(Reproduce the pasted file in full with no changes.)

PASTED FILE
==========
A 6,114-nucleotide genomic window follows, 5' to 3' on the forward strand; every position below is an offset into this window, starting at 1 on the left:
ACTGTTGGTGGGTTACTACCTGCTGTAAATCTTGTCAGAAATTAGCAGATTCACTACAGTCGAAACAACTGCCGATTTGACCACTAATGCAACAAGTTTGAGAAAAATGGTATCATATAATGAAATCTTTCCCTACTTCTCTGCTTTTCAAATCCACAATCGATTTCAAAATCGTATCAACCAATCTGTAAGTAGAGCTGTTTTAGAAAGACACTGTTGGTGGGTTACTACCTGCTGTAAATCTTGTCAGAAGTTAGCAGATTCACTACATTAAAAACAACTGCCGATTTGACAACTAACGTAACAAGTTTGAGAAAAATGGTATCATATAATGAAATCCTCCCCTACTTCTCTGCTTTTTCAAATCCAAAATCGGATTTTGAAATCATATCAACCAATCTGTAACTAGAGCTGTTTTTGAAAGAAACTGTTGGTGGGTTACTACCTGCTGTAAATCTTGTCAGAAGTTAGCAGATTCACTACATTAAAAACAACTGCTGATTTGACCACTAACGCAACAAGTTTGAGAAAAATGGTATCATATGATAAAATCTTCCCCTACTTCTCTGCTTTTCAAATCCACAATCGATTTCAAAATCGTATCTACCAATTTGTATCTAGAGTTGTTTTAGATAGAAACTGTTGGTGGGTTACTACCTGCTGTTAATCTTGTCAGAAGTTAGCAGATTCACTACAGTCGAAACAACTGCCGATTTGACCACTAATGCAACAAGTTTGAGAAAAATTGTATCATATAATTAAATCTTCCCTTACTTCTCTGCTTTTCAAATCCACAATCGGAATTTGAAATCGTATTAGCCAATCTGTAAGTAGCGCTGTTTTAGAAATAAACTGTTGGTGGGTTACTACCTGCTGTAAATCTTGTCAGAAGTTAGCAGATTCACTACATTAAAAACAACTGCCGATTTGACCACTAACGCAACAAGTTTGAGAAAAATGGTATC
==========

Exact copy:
A 6,114-nucleotide genomic window follows, 5' to 3' on the forward strand; every position below is an offset into this window, starting at 1 on the left:
ACTGTTGGTGGGTTACTACCTGCTGTAAATCTTGTCAGAAATTAGCAGATTCACTACAGTCGAAACAACTGCCGATTTGACCACTAATGCAACAAGTTTGAGAAAAATGGTATCATATAATGAAATCTTTCCCTACTTCTCTGCTTTTCAAATCCACAATCGATTTCAAAATCGTATCAACCAATCTGTAAGTAGAGCTGTTTTAGAAAGACACTGTTGGTGGGTTACTACCTGCTGTAAATCTTGTCAGAAGTTAGCAGATTCACTACATTAAAAACAACTGCCGATTTGACAACTAACGTAACAAGTTTGAGAAAAATGGTATCATATAATGAAATCCTCCCCTACTTCTCTGCTTTTTCAAATCCAAAATCGGATTTTGAAATCATATCAACCAATCTGTAACTAGAGCTGTTTTTGAAAGAAACTGTTGGTGGGTTACTACCTGCTGTAAATCTTGTCAGAAGTTAGCAGATTCACTACATTAAAAACAACTGCTGATTTGACCACTAACGCAACAAGTTTGAGAAAAATGGTATCATATGATAAAATCTTCCCCTACTTCTCTGCTTTTCAAATCCACAATCGATTTCAAAATCGTATCTACCAATTTGTATCTAGAGTTGTTTTAGATAGAAACTGTTGGTGGGTTACTACCTGCTGTTAATCTTGTCAGAAGTTAGCAGATTCACTACAGTCGAAACAACTGCCGATTTGACCACTAATGCAACAAGTTTGAGAAAAATTGTATCATATAATTAAATCTTCCCTTACTTCTCTGCTTTTCAAATCCACAATCGGAATTTGAAATCGTATTAGCCAATCTGTAAGTAGCGCTGTTTTAGAAATAAACTGTTGGTGGGTTACTACCTGCTGTAAATCTTGTCAGAAGTTAGCAGATTCACTACATTAAAAACAACTGCCGATTTGACCACTAACGCAACAAGTTTGAGAAAAATGGTATC